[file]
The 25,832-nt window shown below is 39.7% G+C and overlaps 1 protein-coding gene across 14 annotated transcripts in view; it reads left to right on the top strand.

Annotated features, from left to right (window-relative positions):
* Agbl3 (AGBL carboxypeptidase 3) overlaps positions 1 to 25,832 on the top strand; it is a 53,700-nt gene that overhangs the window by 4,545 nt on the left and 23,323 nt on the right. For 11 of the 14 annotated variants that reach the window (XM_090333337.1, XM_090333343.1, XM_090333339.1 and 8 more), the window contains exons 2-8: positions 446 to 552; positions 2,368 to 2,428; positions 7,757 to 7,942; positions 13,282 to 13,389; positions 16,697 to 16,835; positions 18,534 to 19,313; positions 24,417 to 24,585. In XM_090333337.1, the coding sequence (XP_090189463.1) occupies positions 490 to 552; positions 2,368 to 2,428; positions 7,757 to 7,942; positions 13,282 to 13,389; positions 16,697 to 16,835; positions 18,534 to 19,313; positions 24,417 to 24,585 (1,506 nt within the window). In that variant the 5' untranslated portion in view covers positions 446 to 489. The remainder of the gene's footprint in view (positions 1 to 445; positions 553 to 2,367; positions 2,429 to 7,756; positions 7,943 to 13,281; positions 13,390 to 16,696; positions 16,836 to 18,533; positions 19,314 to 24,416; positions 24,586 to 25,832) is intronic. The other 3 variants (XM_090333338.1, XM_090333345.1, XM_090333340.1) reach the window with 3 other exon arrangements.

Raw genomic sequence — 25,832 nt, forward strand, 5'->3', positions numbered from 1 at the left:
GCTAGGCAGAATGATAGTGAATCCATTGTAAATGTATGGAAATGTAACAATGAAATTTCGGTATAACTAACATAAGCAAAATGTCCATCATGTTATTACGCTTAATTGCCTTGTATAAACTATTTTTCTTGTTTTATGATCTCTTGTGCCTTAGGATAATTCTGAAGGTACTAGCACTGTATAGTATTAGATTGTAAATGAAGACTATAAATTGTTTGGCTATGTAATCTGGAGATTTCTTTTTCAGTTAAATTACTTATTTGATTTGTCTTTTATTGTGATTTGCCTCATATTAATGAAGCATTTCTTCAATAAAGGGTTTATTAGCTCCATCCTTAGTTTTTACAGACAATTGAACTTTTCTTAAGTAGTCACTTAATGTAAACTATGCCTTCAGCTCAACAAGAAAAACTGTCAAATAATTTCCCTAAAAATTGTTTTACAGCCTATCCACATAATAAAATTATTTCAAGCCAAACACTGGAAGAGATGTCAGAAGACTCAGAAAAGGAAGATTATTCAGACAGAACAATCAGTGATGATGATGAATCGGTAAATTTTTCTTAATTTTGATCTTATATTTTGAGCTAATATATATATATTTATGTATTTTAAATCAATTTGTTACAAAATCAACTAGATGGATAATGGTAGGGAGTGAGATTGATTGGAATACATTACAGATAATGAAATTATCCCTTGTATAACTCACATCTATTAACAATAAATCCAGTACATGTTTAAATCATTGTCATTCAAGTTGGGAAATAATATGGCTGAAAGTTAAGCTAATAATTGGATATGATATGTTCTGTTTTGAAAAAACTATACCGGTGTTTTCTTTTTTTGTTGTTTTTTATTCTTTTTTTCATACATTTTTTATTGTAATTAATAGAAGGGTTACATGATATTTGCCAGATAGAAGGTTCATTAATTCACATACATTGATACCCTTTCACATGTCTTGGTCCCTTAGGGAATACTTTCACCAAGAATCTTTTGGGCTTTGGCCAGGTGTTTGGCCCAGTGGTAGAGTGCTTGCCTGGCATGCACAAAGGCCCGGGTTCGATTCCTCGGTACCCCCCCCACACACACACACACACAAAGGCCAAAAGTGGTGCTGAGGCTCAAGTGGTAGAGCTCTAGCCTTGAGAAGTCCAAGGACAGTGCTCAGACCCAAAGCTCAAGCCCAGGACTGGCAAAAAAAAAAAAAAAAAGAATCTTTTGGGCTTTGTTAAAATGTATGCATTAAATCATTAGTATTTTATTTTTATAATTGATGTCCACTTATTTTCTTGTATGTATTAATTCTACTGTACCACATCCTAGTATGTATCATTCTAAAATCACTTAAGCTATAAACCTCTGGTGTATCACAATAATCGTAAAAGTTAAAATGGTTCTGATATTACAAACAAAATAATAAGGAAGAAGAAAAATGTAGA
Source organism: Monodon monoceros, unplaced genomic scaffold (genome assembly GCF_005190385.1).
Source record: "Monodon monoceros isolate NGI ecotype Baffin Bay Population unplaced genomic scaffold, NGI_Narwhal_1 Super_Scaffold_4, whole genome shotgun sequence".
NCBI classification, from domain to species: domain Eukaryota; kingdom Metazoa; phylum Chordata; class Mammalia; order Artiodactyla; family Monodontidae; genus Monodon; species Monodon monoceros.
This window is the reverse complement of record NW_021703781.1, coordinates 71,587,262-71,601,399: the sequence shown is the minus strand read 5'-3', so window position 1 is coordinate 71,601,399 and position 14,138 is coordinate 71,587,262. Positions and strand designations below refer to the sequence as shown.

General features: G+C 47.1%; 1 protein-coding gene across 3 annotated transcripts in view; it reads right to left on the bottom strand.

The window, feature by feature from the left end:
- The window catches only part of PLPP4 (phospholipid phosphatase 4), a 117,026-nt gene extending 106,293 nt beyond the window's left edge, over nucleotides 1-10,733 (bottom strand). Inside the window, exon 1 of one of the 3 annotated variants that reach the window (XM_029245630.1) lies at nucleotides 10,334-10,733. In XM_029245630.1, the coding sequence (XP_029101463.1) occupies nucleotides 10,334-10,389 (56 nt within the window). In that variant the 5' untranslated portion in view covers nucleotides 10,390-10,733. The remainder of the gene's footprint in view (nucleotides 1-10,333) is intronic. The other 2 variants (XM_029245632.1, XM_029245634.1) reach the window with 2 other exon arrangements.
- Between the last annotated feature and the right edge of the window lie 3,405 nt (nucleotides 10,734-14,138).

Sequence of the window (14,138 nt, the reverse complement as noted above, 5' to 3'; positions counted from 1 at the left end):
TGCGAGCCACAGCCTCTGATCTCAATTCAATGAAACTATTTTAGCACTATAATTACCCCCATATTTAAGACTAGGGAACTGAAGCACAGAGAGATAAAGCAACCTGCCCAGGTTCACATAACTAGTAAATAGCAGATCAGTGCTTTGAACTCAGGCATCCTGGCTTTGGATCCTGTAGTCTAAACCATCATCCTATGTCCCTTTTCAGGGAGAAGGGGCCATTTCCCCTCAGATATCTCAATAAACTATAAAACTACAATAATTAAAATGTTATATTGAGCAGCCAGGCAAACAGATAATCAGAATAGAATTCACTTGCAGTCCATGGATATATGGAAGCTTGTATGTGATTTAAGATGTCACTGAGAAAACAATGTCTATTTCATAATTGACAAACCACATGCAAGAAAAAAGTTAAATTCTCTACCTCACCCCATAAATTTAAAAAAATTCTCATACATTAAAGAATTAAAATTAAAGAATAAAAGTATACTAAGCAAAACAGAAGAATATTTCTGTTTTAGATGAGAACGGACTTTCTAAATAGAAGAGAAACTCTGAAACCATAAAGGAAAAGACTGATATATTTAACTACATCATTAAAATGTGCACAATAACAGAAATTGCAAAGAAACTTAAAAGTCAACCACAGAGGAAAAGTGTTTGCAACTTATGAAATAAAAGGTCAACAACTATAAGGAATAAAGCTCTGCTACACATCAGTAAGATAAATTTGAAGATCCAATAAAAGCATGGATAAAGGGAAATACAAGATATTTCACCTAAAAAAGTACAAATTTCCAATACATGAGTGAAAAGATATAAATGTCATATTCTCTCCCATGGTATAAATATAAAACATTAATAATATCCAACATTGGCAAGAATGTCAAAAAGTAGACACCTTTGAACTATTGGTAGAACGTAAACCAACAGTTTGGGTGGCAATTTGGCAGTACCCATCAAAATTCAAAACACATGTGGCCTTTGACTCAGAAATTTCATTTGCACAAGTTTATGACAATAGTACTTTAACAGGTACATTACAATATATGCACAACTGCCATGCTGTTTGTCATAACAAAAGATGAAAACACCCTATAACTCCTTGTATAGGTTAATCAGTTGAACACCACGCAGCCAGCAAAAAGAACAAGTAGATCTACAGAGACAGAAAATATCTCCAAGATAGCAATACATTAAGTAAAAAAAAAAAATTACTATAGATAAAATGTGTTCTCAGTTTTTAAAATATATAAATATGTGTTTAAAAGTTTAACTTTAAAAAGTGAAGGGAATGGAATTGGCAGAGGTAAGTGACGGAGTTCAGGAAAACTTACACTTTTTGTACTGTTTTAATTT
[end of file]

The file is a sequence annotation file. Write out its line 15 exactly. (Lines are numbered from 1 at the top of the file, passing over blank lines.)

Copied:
TGCGAGCCACAGCCTCTGATCTCAATTCAATGAAACTATTTTAGCACTATAATTACCCCCATATTTAAGACTAGGGAACTGAAGCACAGAGAGATAAAGCAACCTGCCCAGGTTCACATAACTAGTAAATAGCAGATCAGTGCTTTGAACTCAGGCATCCTGGCTTTGGATCCTGTAGTCTAAACCATCATCCTATGTCCCTTTTCAGGGAGAAGGGGCCATTTCCCCTCAGATATCTCAATAAACTATAAAACTACAATAATTAAAATGTTATATTGAGCAGCCAGGCAAACAGATAATCAGAATAGAATTCACTTGCAGTCCATGGATATATGGAAGCTTGTATGTGATTTAAGATGTCACTGAGAAAACAATGTCTATTTCATAATTGACAAACCACATGCAAGAAAAAAGTTAAATTCTCTACCTCACCCCATAAATTTAAAAAAATTCTCATACATTAAAGAATTAAAATTAAAGAATAAAAGTATACTAAGCAAAACAGAAGAATATTTCTGTTTTAGATGAGAACGGACTTTCTAAATAGAAGAGAAACTCTGAAACCATAAAGGAAAAGACTGATATATTTAACTACATCATTAAAATGTGCACAATAACAGAAATTGCAAAGAAACTTAAAAGTCAACCACAGAGGAAAAGTGTTTGCAACTTATGAAATAAAAGGTCAACAACTATAAGGAATAAAGCTCTGCTACACATCAGTAAGATAAATTTGAAGATCCAATAAAAGCATGGATAAAGGGAAATACAAGATATTTCACCTAAAAAAGTACAAATTTCCAATACATGAGTGAAAAGATATAAATGTCATATTCTCTCCCATGGTATAAATATAAAACATTAATAATATCCAACATTGGCAAGAATGTCAAAAAGTAGACACCTTTGAACTATTGGTAGAACGTAAACCAACAGTTTGGGTGGCAATTTGGCAGTACCCATCAAAATTCAAAACACATGTGGCCTTTGACTCAGAAATTTCATTTGCACAAGTTTATGACAATAGTACTTTAACAGGTACATTACAATATATGCACAACTGCCATGCTGTTTGTCATAACAAAAGATGAAAACACCCTATAACTCCTTGTATAGGTTAATCAGTTGAACACCACGCAGCCAGCAAAAAGAACAAGTAGATCTACAGAGACAGAAAATATCTCCAAGATAGCAATACATTAAGTAAAAAAAAAAAATTACTATAGATAAAATGTGTTCTCAGTTTTTAAAATATATAAATATGTGTTTAAAAGTTTAACTTTAAAAAGTGAAGGGAATGGAATTGGCAGAGGTAAGTGACGGAGTTCAGGAAAACTTACACTTTTTGTACTGTTTTAATTT